A number of concepts have been presented to the Hollister Planning Department for eventual site and architectural approval, Gomez said, adding that a 22-acre portion in the southeast corner of the Christopher property is being developed as a commercial site focused on travelers that will contain a 150- to 200-room hotel, restaurant, and gas station.
“We are in discussions with a large dining franchise that is interested in the location,” Gomez said, “along with a couple of other destination-type businesses.”
The 210-acre portion across Highway 156 would include the testing facility focusing on research and development of automotive sensors and mechanical systems, including engines, suspensions, shock absorbers, and even tires.
“Autonomous vehicles will be part of our concept,” he said. “We will have a two-and-a-half-mile circular testing track with about 15 turns. We’re also looking at a mile-long track, what some people would consider to be a drag strip, for straight-away velocity testing. This is not going to be a Laguna Seca and won’t be open to the public.”
Gomez said there would also be approximately 80 to 100 private, commercial working lofts or garages and offices focused on automotive research and development situated along the straight track for easy accessibility. He said the largest component of the project would be the research campus and a 500-seat event center to host conferences, along with its own 150- to 200-room hotel.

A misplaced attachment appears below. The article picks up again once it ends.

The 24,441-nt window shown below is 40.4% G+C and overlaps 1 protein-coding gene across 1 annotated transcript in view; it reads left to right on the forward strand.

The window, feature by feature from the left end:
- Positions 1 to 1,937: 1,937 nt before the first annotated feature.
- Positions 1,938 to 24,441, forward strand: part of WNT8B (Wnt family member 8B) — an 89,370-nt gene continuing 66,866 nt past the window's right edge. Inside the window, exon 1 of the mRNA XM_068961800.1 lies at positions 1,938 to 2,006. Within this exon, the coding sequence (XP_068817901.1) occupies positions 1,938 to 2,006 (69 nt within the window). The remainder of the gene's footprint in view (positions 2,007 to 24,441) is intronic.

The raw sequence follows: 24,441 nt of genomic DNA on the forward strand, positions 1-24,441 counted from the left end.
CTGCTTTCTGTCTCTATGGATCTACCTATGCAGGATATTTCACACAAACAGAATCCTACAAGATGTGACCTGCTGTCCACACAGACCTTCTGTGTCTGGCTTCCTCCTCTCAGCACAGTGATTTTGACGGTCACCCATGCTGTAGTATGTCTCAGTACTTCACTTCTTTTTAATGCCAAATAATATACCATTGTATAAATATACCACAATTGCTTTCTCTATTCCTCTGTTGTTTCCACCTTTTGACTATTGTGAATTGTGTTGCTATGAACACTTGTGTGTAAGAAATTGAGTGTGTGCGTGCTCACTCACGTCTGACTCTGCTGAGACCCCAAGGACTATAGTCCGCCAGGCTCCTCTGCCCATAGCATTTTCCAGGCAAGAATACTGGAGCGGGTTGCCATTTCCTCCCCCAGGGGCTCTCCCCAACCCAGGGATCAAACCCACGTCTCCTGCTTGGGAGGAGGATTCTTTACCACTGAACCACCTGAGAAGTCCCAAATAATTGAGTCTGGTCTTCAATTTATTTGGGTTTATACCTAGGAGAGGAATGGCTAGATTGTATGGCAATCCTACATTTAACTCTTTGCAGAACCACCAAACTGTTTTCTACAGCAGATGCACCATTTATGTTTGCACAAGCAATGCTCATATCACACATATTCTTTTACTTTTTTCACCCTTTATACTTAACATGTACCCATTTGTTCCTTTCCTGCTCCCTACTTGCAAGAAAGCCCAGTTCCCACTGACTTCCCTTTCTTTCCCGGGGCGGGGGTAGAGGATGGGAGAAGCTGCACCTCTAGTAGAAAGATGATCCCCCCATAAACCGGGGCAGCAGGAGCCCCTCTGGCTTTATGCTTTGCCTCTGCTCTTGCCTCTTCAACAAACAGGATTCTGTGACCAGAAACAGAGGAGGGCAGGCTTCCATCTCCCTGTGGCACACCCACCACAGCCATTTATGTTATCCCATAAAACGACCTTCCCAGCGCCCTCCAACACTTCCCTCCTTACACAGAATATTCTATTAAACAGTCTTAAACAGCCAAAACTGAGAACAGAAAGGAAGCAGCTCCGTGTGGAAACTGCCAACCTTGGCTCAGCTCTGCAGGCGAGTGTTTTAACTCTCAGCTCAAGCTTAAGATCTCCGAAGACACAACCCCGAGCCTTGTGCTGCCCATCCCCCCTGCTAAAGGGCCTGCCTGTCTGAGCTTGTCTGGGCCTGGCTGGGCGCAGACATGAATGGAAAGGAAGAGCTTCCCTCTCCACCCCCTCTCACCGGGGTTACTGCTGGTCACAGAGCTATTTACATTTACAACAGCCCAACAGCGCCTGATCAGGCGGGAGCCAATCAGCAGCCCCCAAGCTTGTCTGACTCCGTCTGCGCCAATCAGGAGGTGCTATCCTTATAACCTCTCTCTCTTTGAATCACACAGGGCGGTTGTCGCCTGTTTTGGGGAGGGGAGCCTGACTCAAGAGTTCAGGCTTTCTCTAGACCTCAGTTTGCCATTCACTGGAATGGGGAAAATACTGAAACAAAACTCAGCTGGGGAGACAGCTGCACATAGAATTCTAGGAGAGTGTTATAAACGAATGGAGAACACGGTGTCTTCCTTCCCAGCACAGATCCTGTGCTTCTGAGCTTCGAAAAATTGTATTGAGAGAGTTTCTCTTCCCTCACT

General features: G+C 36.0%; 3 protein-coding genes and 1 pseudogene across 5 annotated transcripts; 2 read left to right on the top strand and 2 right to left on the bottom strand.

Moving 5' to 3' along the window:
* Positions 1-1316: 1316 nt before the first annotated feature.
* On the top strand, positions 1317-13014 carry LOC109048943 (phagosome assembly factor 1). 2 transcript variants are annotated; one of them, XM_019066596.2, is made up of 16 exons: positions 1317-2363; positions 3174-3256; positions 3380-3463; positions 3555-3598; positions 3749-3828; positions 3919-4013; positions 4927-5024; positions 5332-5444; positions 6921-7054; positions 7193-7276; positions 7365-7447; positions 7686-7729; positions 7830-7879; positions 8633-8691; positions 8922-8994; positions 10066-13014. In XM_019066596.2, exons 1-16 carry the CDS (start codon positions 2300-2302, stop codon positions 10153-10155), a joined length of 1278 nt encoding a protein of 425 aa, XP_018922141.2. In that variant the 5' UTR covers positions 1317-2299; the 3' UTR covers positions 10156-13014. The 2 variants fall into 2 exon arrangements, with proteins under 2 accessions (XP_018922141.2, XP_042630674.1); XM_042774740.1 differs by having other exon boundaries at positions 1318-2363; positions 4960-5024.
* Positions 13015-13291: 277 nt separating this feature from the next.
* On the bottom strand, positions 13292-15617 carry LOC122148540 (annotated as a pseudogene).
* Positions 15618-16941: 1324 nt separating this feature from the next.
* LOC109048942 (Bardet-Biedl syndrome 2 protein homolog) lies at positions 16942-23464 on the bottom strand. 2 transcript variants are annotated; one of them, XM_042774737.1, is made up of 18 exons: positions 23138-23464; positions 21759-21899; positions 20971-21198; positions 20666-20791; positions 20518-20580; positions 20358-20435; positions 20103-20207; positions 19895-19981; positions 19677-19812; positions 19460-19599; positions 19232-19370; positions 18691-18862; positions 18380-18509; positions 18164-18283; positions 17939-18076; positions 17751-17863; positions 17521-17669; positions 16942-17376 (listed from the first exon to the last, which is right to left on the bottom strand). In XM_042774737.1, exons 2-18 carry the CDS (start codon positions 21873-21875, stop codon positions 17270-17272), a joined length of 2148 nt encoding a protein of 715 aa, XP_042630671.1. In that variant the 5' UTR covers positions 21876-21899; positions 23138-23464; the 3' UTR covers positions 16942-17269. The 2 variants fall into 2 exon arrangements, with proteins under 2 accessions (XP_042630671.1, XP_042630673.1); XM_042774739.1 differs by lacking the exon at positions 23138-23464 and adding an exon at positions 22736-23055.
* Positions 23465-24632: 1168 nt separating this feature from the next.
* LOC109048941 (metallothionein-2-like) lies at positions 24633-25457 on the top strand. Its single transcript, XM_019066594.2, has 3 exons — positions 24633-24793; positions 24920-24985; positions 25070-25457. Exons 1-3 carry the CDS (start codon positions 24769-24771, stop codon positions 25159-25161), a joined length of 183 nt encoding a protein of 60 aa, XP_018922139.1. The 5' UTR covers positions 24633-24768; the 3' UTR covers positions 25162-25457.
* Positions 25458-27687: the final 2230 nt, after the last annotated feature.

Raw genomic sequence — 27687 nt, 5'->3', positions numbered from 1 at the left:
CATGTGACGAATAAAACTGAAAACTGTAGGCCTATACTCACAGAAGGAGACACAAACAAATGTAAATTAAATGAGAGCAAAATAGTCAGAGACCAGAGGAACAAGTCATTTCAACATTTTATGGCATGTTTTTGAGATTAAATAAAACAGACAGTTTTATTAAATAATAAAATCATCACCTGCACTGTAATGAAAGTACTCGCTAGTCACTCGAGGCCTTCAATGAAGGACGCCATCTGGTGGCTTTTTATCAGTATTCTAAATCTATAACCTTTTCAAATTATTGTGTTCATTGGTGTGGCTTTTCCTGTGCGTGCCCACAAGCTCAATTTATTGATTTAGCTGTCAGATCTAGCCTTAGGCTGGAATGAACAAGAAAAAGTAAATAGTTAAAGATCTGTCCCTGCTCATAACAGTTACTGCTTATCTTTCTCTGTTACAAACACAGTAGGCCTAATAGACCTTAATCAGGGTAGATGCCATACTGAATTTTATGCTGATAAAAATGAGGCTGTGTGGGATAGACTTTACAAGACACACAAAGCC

There are also plans for a 25-acre simulated city, similar to a Hollywood movie set of mock buildings and city streets to test autonomous vehicles. Both the Hollister Police and Fire departments expressed interest in that part of the project for first-responder training. Bob Martin del Campo, Hollister fire chief, said he told 50 fire and police chiefs from San Benito and Monterey counties at a recent meeting about the project.
“I told them about the potential of it providing training support for public safety to utilize the track and the city simulation center as far as emergency vehicle operations. One of the most dangerous things we do is responding to calls in town and high-speed pursuits for the police. Those chiefs were thrilled to find out about this.”
While Gomez said he could not reveal names, he did indicate that a major Japanese electric car manufacturer has expressed interest in “taking a substantial amount of the space.”
Gomez said the idea for the project came through discussions with Ralph Borelli, a San Jose real estate investor who owns the Club Auto Sport, an event center and condominiums for car buffs. He said the HRC concept would combine Borelli’s model and Laguna Seca for both research and testing on one site.
“This is going to be a $100-million plus project and the good thing is you have the Christopher family who is successful and integrated into the community,” he said. “They have a lot at stake because their name is behind this. We want a successful project that creates jobs, and that the community supports.”